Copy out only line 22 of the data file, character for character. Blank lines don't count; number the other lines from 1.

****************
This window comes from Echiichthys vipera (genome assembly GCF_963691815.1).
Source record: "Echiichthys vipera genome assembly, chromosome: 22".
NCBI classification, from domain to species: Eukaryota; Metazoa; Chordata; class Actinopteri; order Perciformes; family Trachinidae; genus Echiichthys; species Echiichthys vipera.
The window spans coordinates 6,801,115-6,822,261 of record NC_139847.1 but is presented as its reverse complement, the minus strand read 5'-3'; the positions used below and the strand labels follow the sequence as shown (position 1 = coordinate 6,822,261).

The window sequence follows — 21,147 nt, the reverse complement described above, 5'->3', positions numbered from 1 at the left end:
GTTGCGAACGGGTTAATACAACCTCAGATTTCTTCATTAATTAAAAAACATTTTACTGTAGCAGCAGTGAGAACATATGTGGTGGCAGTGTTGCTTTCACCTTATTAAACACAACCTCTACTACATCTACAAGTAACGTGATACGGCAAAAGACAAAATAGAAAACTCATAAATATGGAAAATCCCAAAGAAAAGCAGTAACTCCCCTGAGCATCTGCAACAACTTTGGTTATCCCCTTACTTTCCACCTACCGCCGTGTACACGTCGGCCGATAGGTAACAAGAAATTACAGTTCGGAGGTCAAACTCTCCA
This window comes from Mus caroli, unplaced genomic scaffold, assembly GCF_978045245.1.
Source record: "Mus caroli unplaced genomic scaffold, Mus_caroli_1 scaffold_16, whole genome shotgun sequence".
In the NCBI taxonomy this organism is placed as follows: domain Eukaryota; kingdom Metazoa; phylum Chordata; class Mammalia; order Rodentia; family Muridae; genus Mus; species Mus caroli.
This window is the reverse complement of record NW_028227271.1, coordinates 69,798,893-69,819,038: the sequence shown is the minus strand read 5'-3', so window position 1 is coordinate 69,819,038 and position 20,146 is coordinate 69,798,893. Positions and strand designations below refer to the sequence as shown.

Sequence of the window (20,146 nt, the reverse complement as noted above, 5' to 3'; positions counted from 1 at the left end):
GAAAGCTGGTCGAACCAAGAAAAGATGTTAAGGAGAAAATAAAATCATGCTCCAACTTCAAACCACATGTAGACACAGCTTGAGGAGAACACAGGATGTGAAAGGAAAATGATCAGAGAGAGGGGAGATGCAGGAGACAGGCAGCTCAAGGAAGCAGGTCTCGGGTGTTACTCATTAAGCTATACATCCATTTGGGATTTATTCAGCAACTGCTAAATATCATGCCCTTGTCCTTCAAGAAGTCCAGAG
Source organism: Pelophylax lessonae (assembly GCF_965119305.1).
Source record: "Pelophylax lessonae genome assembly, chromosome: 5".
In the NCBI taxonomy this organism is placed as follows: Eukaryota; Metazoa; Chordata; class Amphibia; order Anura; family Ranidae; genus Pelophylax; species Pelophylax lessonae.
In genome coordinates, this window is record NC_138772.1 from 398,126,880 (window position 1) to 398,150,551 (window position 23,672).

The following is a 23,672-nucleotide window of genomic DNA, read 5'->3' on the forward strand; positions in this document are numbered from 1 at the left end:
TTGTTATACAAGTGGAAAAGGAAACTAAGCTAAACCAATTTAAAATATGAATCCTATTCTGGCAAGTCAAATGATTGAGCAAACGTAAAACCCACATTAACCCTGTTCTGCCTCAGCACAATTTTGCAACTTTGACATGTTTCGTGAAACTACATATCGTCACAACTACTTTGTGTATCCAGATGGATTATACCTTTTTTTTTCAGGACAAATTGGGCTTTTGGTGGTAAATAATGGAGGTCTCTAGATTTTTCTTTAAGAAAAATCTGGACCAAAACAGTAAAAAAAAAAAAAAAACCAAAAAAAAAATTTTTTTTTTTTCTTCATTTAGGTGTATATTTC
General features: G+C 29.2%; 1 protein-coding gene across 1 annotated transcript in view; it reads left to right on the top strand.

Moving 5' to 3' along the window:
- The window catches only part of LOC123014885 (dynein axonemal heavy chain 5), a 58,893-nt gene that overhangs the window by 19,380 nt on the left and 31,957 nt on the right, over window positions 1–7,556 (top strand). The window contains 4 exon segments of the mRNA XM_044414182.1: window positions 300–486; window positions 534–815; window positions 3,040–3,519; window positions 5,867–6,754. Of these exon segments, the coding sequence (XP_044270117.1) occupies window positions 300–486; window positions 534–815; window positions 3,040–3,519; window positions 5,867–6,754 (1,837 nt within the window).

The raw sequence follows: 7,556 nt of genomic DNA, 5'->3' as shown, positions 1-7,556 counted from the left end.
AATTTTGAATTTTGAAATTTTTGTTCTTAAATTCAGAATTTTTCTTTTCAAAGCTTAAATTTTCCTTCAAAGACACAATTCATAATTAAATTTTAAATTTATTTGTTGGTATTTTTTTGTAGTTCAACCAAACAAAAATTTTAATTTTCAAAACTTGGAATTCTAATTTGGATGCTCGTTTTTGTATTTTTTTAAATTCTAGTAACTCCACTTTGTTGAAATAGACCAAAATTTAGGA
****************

The raw sequence follows: 7,556 nt of genomic DNA, 5'->3' as shown, positions 1-7,556 counted from the left end.